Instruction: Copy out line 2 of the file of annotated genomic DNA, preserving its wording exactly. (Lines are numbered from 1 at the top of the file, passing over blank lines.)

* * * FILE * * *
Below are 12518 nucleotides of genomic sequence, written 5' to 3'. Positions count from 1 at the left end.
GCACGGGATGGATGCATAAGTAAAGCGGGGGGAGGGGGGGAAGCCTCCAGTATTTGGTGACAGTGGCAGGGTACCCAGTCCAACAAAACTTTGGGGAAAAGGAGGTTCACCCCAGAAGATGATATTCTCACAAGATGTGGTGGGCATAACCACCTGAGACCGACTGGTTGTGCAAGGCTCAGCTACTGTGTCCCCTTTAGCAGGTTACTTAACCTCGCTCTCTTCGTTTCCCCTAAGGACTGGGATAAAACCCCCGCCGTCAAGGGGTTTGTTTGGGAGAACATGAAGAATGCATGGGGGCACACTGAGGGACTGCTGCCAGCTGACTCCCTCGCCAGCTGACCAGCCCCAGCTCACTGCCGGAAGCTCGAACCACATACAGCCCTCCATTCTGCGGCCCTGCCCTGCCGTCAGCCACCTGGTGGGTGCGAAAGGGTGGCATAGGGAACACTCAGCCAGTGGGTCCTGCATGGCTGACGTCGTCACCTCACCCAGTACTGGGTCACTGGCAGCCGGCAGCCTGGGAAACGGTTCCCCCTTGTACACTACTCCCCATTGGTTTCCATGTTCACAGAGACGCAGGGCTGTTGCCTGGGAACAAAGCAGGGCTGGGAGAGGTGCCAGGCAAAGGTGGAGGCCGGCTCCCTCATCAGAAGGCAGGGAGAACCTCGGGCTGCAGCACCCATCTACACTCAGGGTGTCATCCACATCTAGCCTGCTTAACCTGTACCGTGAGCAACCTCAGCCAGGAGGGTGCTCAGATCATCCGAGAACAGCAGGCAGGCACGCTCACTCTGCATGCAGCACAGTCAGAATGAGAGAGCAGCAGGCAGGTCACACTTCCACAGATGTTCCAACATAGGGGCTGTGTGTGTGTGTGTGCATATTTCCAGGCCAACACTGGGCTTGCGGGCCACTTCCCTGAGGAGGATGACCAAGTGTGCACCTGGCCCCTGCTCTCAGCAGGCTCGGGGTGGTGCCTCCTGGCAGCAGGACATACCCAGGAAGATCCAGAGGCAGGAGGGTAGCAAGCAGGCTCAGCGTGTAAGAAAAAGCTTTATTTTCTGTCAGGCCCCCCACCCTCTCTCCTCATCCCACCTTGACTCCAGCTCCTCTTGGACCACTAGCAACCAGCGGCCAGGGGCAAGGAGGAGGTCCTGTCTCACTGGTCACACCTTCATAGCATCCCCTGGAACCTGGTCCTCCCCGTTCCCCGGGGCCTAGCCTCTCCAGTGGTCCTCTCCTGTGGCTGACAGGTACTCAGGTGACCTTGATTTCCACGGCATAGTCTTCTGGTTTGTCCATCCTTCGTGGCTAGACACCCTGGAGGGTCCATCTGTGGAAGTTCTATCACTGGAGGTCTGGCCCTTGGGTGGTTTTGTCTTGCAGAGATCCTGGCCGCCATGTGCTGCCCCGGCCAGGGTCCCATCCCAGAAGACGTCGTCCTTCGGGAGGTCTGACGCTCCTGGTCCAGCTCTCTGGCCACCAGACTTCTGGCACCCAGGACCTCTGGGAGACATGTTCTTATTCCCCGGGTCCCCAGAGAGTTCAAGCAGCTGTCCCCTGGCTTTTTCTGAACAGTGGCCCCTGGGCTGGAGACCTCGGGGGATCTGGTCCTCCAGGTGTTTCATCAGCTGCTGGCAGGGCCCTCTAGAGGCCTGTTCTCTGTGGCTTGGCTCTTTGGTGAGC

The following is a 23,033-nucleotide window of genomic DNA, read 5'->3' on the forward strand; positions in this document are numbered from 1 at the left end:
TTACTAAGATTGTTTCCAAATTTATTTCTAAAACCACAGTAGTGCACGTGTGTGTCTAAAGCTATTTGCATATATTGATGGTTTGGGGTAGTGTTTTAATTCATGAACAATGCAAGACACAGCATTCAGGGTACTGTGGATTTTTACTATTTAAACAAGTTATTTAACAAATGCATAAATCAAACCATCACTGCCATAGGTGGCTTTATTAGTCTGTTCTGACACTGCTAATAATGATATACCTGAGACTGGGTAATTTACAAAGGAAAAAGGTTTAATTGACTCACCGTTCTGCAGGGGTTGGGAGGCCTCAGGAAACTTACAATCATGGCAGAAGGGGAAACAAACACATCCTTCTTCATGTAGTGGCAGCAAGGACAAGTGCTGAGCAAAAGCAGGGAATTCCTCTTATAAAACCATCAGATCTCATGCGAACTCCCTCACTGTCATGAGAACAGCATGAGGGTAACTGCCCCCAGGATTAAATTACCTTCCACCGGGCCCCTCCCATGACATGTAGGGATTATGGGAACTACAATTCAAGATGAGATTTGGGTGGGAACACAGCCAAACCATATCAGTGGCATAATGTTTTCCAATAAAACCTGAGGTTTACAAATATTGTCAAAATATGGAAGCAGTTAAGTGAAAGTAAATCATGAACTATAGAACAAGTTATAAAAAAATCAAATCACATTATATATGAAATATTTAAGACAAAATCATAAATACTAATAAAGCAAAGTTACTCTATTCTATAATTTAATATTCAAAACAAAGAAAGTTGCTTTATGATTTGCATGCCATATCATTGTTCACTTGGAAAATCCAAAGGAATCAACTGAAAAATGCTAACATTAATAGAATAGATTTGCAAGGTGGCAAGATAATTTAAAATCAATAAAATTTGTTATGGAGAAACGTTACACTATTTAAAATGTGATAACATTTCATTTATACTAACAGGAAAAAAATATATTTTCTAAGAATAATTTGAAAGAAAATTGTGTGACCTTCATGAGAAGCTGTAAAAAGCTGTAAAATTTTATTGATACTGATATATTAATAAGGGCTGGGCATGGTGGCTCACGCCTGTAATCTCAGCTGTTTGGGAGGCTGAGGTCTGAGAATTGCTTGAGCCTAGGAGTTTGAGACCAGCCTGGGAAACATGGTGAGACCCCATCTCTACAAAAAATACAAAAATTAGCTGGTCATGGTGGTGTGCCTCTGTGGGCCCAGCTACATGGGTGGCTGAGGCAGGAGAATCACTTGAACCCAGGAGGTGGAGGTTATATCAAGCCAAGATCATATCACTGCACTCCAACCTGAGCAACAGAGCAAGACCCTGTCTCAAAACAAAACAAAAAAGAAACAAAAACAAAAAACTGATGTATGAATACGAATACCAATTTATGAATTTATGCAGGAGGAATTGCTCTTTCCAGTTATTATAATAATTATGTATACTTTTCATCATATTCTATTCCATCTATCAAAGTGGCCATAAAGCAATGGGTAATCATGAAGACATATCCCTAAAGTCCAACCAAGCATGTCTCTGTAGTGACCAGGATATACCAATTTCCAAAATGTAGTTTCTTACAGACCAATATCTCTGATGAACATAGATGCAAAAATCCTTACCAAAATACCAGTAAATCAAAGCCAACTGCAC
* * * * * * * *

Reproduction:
GCACGGGATGGATGCATAAGTAAAGCGGGGGGAGGGGGGGAAGCCTCCAGTATTTGGTGACAGTGGCAGGGTACCCAGTCCAACAAAACTTTGGGGAAAAGGAGGTTCACCCCAGAAGATGATATTCTCACAAGATGTGGTGGGCATAACCACCTGAGACCGACTGGTTGTGCAAGGCTCAGCTACTGTGTCCCCTTTAGCAGGTTACTTAACCTCGCTCTCTTCGTTTCCCCTAAGGACTGGGATAAAACCCCCGCCGTCAAGGGGTTTGTTTGGGAGAACATGAAGAATGCATGGGGGCACACTGAGGGACTGCTGCCAGCTGACTCCCTCGCCAGCTGACCAGCCCCAGCTCACTGCCGGAAGCTCGAACCACATACAGCCCTCCATTCTGCGGCCCTGCCCTGCCGTCAGCCACCTGGTGGGTGCGAAAGGGTGGCATAGGGAACACTCAGCCAGTGGGTCCTGCATGGCTGACGTCGTCACCTCACCCAGTACTGGGTCACTGGCAGCCGGCAGCCTGGGAAACGGTTCCCCCTTGTACACTACTCCCCATTGGTTTCCATGTTCACAGAGACGCAGGGCTGTTGCCTGGGAACAAAGCAGGGCTGGGAGAGGTGCCAGGCAAAGGTGGAGGCCGGCTCCCTCATCAGAAGGCAGGGAGAACCTCGGGCTGCAGCACCCATCTACACTCAGGGTGTCATCCACATCTAGCCTGCTTAACCTGTACCGTGAGCAACCTCAGCCAGGAGGGTGCTCAGATCATCCGAGAACAGCAGGCAGGCACGCTCACTCTGCATGCAGCACAGTCAGAATGAGAGAGCAGCAGGCAGGTCACACTTCCACAGATGTTCCAACATAGGGGCTGTGTGTGTGTGTGTGCATATTTCCAGGCCAACACTGGGCTTGCGGGCCACTTCCCTGAGGAGGATGACCAAGTGTGCACCTGGCCCCTGCTCTCAGCAGGCTCGGGGTGGTGCCTCCTGGCAGCAGGACATACCCAGGAAGATCCAGAGGCAGGAGGGTAGCAAGCAGGCTCAGCGTGTAAGAAAAAGCTTTATTTTCTGTCAGGCCCCCCACCCTCTCTCCTCATCCCACCTTGACTCCAGCTCCTCTTGGACCACTAGCAACCAGCGGCCAGGGGCAAGGAGGAGGTCCTGTCTCACTGGTCACACCTTCATAGCATCCCCTGGAACCTGGTCCTCCCCGTTCCCCGGGGCCTAGCCTCTCCAGTGGTCCTCTCCTGTGGCTGACAGGTACTCAGGTGACCTTGATTTCCACGGCATAGTCTTCTGGTTTGTCCATCCTTCGTGGCTAGACACCCTGGAGGGTCCATCTGTGGAAGTTCTATCACTGGAGGTCTGGCCCTTGGGTGGTTTTGTCTTGCAGAGATCCTGGCCGCCATGTGCTGCCCCGGCCAGGGTCCCATCCCAGAAGACGTCGTCCTTCGGGAGGTCTGACGCTCCTGGTCCAGCTCTCTGGCCACCAGACTTCTGGCACCCAGGACCTCTGGGAGACATGTTCTTATTCCCCGGGTCCCCAGAGAGTTCAAGCAGCTGTCCCCTGGCTTTTTCTGAACAGTGGCCCCTGGGCTGGAGACCTCGGGGGATCTGGTCCTCCAGGTGTTTCATCAGCTGCTGGCAGGGCCCTCTAGAGGCCTGTTCTCTGTGGCTTGGCTCTTTGGTGAGC